Y888099 wrote:Why your comment is so negative? VxWorks is a RealTime OS, certified to be used in avionics, automotive, etc.
Having more than a decade of vxWorks experience under my belt, let me say this:
* The licensing costs are very high. If you want vxWorks 653 (certified for critical operations), licensing costs are infernal.
* vxWorks BSPs do not sufficiently abstract the hardware. Every BSP implements certain things you take for granted in a subtly different way. Things like interrupt handling. They generally do not configure the PCI bus, except for hard coded configuration of PCI devices on the SBC.
* As a result of the above, if you support multiple SBCs you end up writing your own OS abstraction layers, and to support 'N' different SBCs running 'M' different versions of vxWorks you end up shipping and supporting MxN different builds which is a nightmare.
* Most people still demanding vxWorks do it because they're entrenched in it. That means even though vxWorks supports kernel/userland separation these days, they demand DKM binaries, which means everything runs inside kernel space and there's zero protection. Heck, everything shares the same namespace: if two processes have a function 'f()', the last one loaded overwrites the first one. Ugh.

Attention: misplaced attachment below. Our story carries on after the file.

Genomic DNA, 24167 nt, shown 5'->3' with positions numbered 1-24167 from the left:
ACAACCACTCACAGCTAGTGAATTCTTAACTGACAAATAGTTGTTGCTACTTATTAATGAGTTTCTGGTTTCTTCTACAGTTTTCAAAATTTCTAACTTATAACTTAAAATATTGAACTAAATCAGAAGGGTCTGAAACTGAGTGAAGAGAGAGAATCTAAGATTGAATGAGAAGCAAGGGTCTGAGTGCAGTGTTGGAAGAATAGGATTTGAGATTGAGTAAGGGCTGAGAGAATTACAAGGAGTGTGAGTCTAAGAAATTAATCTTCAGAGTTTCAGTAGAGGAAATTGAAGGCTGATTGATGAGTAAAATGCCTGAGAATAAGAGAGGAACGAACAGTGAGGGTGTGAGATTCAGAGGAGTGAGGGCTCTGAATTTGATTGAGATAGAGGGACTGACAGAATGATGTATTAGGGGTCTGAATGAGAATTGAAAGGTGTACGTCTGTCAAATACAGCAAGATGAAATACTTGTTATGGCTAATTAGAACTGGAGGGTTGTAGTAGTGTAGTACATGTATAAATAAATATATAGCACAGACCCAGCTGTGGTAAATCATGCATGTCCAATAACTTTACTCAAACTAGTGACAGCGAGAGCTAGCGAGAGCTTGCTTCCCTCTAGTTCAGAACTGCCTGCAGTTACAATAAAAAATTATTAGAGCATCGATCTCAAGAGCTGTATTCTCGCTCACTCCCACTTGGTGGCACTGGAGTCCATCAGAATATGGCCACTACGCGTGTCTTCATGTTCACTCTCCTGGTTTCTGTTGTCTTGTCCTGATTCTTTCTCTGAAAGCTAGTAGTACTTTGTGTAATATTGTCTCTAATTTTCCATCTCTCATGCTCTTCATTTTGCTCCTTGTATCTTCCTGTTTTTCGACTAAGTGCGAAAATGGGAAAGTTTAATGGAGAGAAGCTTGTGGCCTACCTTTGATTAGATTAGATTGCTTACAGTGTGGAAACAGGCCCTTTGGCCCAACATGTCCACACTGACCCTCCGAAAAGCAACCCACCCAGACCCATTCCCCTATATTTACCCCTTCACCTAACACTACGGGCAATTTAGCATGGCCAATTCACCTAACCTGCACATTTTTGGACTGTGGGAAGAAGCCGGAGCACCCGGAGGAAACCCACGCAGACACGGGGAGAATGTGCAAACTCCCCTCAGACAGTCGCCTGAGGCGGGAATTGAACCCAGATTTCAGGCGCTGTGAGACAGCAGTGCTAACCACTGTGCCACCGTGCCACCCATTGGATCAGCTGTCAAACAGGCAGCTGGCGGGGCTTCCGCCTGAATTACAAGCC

* Much of the hardware that runs vxWorks is very specialized. Access to documentation or even a spec sheet can be a problem. I'm not talking about signing an NDA, things like ITAR
may prevent disclosure of such information to a non-US resident like myself. A violation of ITAR can cost a US company hundreds of millions so they take it *very* seriously.
* You mention avionics etc, but that's not vxWorks but vxWorks653 which is an entirely different animal. '653' is indeed certified for crtitical operations, and they mostly did that by starting from something arcane (vxWorks 5.4 I believe) and stripping out everything that's useful. It is a total nightmare to code for. And don't stare yourself blind on the 'flight approved' glamour: in reality this means your code has to be audited and certified as well, which is a lengthy and unbelievably expensive process.
The whole vxWorks ecosystem is the opposite of e.g. open source: it's secretive, requires support contracts and money. I can imagine that miod doesn't like it
NB: If you want something running X11R4, try an Indigo running IRIX4